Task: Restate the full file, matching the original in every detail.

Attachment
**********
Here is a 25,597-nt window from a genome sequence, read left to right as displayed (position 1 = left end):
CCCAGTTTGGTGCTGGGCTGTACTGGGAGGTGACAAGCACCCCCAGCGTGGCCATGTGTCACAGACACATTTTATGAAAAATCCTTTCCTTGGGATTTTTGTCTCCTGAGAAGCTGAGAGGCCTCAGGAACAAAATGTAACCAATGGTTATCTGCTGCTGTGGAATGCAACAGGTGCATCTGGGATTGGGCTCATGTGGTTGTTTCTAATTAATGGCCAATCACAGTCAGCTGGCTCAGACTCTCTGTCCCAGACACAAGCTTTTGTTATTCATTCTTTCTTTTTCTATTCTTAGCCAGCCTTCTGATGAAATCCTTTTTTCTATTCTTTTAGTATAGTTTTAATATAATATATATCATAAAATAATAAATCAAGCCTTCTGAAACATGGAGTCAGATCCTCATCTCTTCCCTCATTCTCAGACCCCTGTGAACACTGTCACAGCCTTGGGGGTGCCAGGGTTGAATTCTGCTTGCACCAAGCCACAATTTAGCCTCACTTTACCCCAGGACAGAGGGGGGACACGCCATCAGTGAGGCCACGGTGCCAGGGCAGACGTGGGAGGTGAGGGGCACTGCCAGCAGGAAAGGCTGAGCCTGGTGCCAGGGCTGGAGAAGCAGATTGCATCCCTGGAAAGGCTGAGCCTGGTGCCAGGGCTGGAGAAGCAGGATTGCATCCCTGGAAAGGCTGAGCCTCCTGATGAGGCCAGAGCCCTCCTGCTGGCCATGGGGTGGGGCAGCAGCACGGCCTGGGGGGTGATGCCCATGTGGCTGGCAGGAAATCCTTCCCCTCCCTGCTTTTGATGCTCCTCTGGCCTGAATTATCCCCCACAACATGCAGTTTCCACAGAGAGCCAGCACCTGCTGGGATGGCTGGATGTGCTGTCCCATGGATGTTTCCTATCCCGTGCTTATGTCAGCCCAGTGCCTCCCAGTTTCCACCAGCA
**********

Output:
Here is a 25,597-nt window from a genome sequence, read left to right as displayed (position 1 = left end):
CCCAGTTTGGTGCTGGGCTGTACTGGGAGGTGACAAGCACCCCCAGCGTGGCCATGTGTCACAGACACATTTTATGAAAAATCCTTTCCTTGGGATTTTTGTCTCCTGAGAAGCTGAGAGGCCTCAGGAACAAAATGTAACCAATGGTTATCTGCTGCTGTGGAATGCAACAGGTGCATCTGGGATTGGGCTCATGTGGTTGTTTCTAATTAATGGCCAATCACAGTCAGCTGGCTCAGACTCTCTGTCCCAGACACAAGCTTTTGTTATTCATTCTTTCTTTTTCTATTCTTAGCCAGCCTTCTGATGAAATCCTTTTTTCTATTCTTTTAGTATAGTTTTAATATAATATATATCATAAAATAATAAATCAAGCCTTCTGAAACATGGAGTCAGATCCTCATCTCTTCCCTCATTCTCAGACCCCTGTGAACACTGTCACAGCCTTGGGGGTGCCAGGGTTGAATTCTGCTTGCACCAAGCCACAATTTAGCCTCACTTTACCCCAGGACAGAGGGGGGACACGCCATCAGTGAGGCCACGGTGCCAGGGCAGACGTGGGAGGTGAGGGGCACTGCCAGCAGGAAAGGCTGAGCCTGGTGCCAGGGCTGGAGAAGCAGATTGCATCCCTGGAAAGGCTGAGCCTGGTGCCAGGGCTGGAGAAGCAGGATTGCATCCCTGGAAAGGCTGAGCCTCCTGATGAGGCCAGAGCCCTCCTGCTGGCCATGGGGTGGGGCAGCAGCACGGCCTGGGGGGTGATGCCCATGTGGCTGGCAGGAAATCCTTCCCCTCCCTGCTTTTGATGCTCCTCTGGCCTGAATTATCCCCCACAACATGCAGTTTCCACAGAGAGCCAGCACCTGCTGGGATGGCTGGATGTGCTGTCCCATGGATGTTTCCTATCCCGTGCTTATGTCAGCCCAGTGCCTCCCAGTTTCCACCAGCA